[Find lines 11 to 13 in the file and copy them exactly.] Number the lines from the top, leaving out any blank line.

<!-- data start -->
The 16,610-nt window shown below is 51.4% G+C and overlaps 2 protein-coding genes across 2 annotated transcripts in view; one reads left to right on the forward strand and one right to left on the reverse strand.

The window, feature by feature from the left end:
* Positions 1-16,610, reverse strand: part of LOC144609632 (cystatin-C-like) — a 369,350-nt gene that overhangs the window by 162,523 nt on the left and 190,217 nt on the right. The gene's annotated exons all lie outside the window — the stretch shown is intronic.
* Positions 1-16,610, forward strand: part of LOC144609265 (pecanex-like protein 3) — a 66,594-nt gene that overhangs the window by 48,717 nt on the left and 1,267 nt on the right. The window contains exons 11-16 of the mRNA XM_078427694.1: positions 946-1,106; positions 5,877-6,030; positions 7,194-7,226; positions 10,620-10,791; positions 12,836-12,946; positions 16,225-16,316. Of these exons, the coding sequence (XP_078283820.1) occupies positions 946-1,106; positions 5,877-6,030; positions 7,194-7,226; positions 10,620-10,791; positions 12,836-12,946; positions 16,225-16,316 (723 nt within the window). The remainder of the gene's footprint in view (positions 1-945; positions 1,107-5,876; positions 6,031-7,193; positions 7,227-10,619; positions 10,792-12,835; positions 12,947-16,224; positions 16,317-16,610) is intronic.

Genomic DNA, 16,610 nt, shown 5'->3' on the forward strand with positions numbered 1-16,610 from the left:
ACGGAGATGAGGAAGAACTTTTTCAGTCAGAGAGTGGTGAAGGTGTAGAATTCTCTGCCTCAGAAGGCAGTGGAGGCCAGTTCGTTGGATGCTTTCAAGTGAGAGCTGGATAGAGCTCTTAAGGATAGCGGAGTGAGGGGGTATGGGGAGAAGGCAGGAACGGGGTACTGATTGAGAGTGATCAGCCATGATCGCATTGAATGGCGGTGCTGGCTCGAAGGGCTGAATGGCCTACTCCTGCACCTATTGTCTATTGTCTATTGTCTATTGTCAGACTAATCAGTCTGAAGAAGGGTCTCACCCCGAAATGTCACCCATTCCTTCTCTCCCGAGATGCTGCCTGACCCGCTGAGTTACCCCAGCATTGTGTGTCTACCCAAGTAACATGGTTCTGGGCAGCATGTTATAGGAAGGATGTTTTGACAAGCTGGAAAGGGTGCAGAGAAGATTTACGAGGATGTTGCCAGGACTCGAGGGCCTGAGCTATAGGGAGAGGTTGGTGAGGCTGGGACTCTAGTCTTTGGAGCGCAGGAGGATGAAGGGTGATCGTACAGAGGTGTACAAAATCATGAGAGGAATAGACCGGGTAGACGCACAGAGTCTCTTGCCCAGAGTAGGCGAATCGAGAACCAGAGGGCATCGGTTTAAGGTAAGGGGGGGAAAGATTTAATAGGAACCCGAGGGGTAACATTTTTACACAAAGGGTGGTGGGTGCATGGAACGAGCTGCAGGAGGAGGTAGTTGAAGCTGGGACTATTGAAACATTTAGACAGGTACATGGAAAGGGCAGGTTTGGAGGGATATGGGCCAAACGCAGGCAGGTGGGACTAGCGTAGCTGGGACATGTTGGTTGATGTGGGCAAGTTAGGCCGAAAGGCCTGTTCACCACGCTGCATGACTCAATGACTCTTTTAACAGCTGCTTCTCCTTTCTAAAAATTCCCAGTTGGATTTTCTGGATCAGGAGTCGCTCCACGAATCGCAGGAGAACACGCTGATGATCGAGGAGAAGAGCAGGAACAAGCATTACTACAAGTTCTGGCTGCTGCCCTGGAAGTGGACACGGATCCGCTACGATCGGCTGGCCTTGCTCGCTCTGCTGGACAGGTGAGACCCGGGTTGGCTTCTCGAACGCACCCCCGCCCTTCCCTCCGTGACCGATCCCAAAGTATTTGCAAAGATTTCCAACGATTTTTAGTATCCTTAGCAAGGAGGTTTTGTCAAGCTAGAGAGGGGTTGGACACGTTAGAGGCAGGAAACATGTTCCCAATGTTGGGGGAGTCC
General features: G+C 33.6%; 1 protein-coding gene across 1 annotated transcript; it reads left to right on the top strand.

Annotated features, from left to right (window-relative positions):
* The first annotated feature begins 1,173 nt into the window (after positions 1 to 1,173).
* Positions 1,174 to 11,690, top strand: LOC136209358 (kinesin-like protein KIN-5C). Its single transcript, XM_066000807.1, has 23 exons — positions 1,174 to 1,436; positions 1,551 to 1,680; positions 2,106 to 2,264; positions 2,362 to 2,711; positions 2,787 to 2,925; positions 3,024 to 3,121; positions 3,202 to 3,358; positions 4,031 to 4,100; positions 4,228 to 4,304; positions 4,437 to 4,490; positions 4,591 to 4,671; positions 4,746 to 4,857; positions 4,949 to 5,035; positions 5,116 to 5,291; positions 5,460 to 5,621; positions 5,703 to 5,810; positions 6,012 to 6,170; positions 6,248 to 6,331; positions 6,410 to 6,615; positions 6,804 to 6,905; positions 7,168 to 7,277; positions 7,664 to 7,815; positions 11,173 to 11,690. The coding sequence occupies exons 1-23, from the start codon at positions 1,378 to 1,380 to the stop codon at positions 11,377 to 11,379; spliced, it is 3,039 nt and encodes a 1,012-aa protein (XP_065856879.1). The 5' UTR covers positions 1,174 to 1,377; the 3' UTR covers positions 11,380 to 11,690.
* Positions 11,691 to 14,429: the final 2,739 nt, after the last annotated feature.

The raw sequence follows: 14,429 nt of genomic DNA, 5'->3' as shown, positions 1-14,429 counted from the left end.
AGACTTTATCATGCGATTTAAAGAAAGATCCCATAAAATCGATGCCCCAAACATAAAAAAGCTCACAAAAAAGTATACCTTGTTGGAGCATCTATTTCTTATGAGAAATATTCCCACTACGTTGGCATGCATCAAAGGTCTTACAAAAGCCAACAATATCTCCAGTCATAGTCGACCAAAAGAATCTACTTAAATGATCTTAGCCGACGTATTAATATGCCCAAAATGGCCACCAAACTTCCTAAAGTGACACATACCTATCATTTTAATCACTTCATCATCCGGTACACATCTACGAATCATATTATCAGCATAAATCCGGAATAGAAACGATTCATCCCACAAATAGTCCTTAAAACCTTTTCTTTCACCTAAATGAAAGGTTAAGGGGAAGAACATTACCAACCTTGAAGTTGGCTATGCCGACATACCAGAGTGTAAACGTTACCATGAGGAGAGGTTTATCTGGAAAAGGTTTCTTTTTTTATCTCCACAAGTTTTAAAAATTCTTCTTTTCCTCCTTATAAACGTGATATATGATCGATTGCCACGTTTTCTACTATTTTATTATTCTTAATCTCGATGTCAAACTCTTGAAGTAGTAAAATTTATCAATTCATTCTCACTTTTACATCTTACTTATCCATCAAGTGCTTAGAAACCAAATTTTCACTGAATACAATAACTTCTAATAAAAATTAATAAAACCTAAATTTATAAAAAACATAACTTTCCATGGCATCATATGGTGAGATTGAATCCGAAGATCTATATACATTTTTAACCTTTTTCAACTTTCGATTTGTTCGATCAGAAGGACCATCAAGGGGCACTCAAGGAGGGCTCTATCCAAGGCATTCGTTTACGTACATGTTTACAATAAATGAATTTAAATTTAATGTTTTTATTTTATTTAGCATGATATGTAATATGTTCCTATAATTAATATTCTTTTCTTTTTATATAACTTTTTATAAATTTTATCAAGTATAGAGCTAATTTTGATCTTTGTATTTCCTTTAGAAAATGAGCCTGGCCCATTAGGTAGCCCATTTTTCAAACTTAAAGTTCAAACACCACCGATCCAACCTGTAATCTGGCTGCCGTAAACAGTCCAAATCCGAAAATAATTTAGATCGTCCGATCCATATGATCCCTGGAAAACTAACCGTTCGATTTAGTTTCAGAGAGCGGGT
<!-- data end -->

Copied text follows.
* Positions 11,691 to 14,429: the final 2,739 nt, after the last annotated feature.

The raw sequence follows: 14,429 nt of genomic DNA, 5'->3' as shown, positions 1-14,429 counted from the left end.
AGACTTTATCATGCGATTTAAAGAAAGATCCCATAAAATCGATGCCCCAAACATAAAAAAGCTCACAAAAAAGTATACCTTGTTGGAGCATCTATTTCTTATGAGAAATATTCCCACTACGTTGGCATGCATCAAAGGTCTTACAAAAGCCAACAATATCTCCAGTCATAGTCGACCAAAAGAATCTACTTAAATGATCTTAGCCGACGTATTAATATGCCCAAAATGGCCACCAAACTTCCTAAAGTGACACATACCTATCATTTTAATCACTTCATCATCCGGTACACATCTACGAATCATATTATCAGCATAAATCCGGAATAGAAACGATTCATCCCACAAATAGTCCTTAAAACCTTTTCTTTCACCTAAATGAAAGGTTAAGGGGAAGAACATTACCAACCTTGAAGTTGGCTATGCCGACATACCAGAGTGTAAACGTTACCATGAGGAGAGGTTTATCTGGAAAAGGTTTCTTTTTTTATCTCCACAAGTTTTAAAAATTCTTCTTTTCCTCCTTATAAACGTGATATATGATCGATTGCCACGTTTTCTACTATTTTATTATTCTTAATCTCGATGTCAAACTCTTGAAGTAGTAAAATTTATCAATTCATTCTCACTTTTACATCTTACTTATCCATCAAGTGCTTAGAAACCAAATTTTCACTGAATACAATAACTTCTAATAAAAATTAATAAAACCTAAATTTATAAAAAACATAACTTTCCATGGCATCATATGGTGAGATTGAATCCGAAGATCTATATACATTTTTAACCTTTTTCAACTTTCGATTTGTTCGATCAGAAGGACCATCAAGGGGCACTCAAGGAGGGCTCTATCCAAGGCATTCGTTTACGTACATGTTTACAATAAATGAATTTAAATTTAATGTTTTTATTTTATTTAGCATGATATGTAATATGTTCCTATAATTAATATTCTTTTCTTTTTATATAACTTTTTATAAATTTTATCAAGTATAGAGCTAATTTTGATCTTTGTATTTCCTTTAGAAAATGAGCCTGGCCCATTAGGTAGCCCATTTTTCAAACTTAAAGTTCAAACACCACCGATCCAACCTGTAATCTGGCTGCCGTAAACAGTCCAAATCCGAAAATAATTTAGATCGTCCGATCCATATGATCCCTGGAAAACTAACCGTTCGATTTAGTTTCAGAGAGCGGGT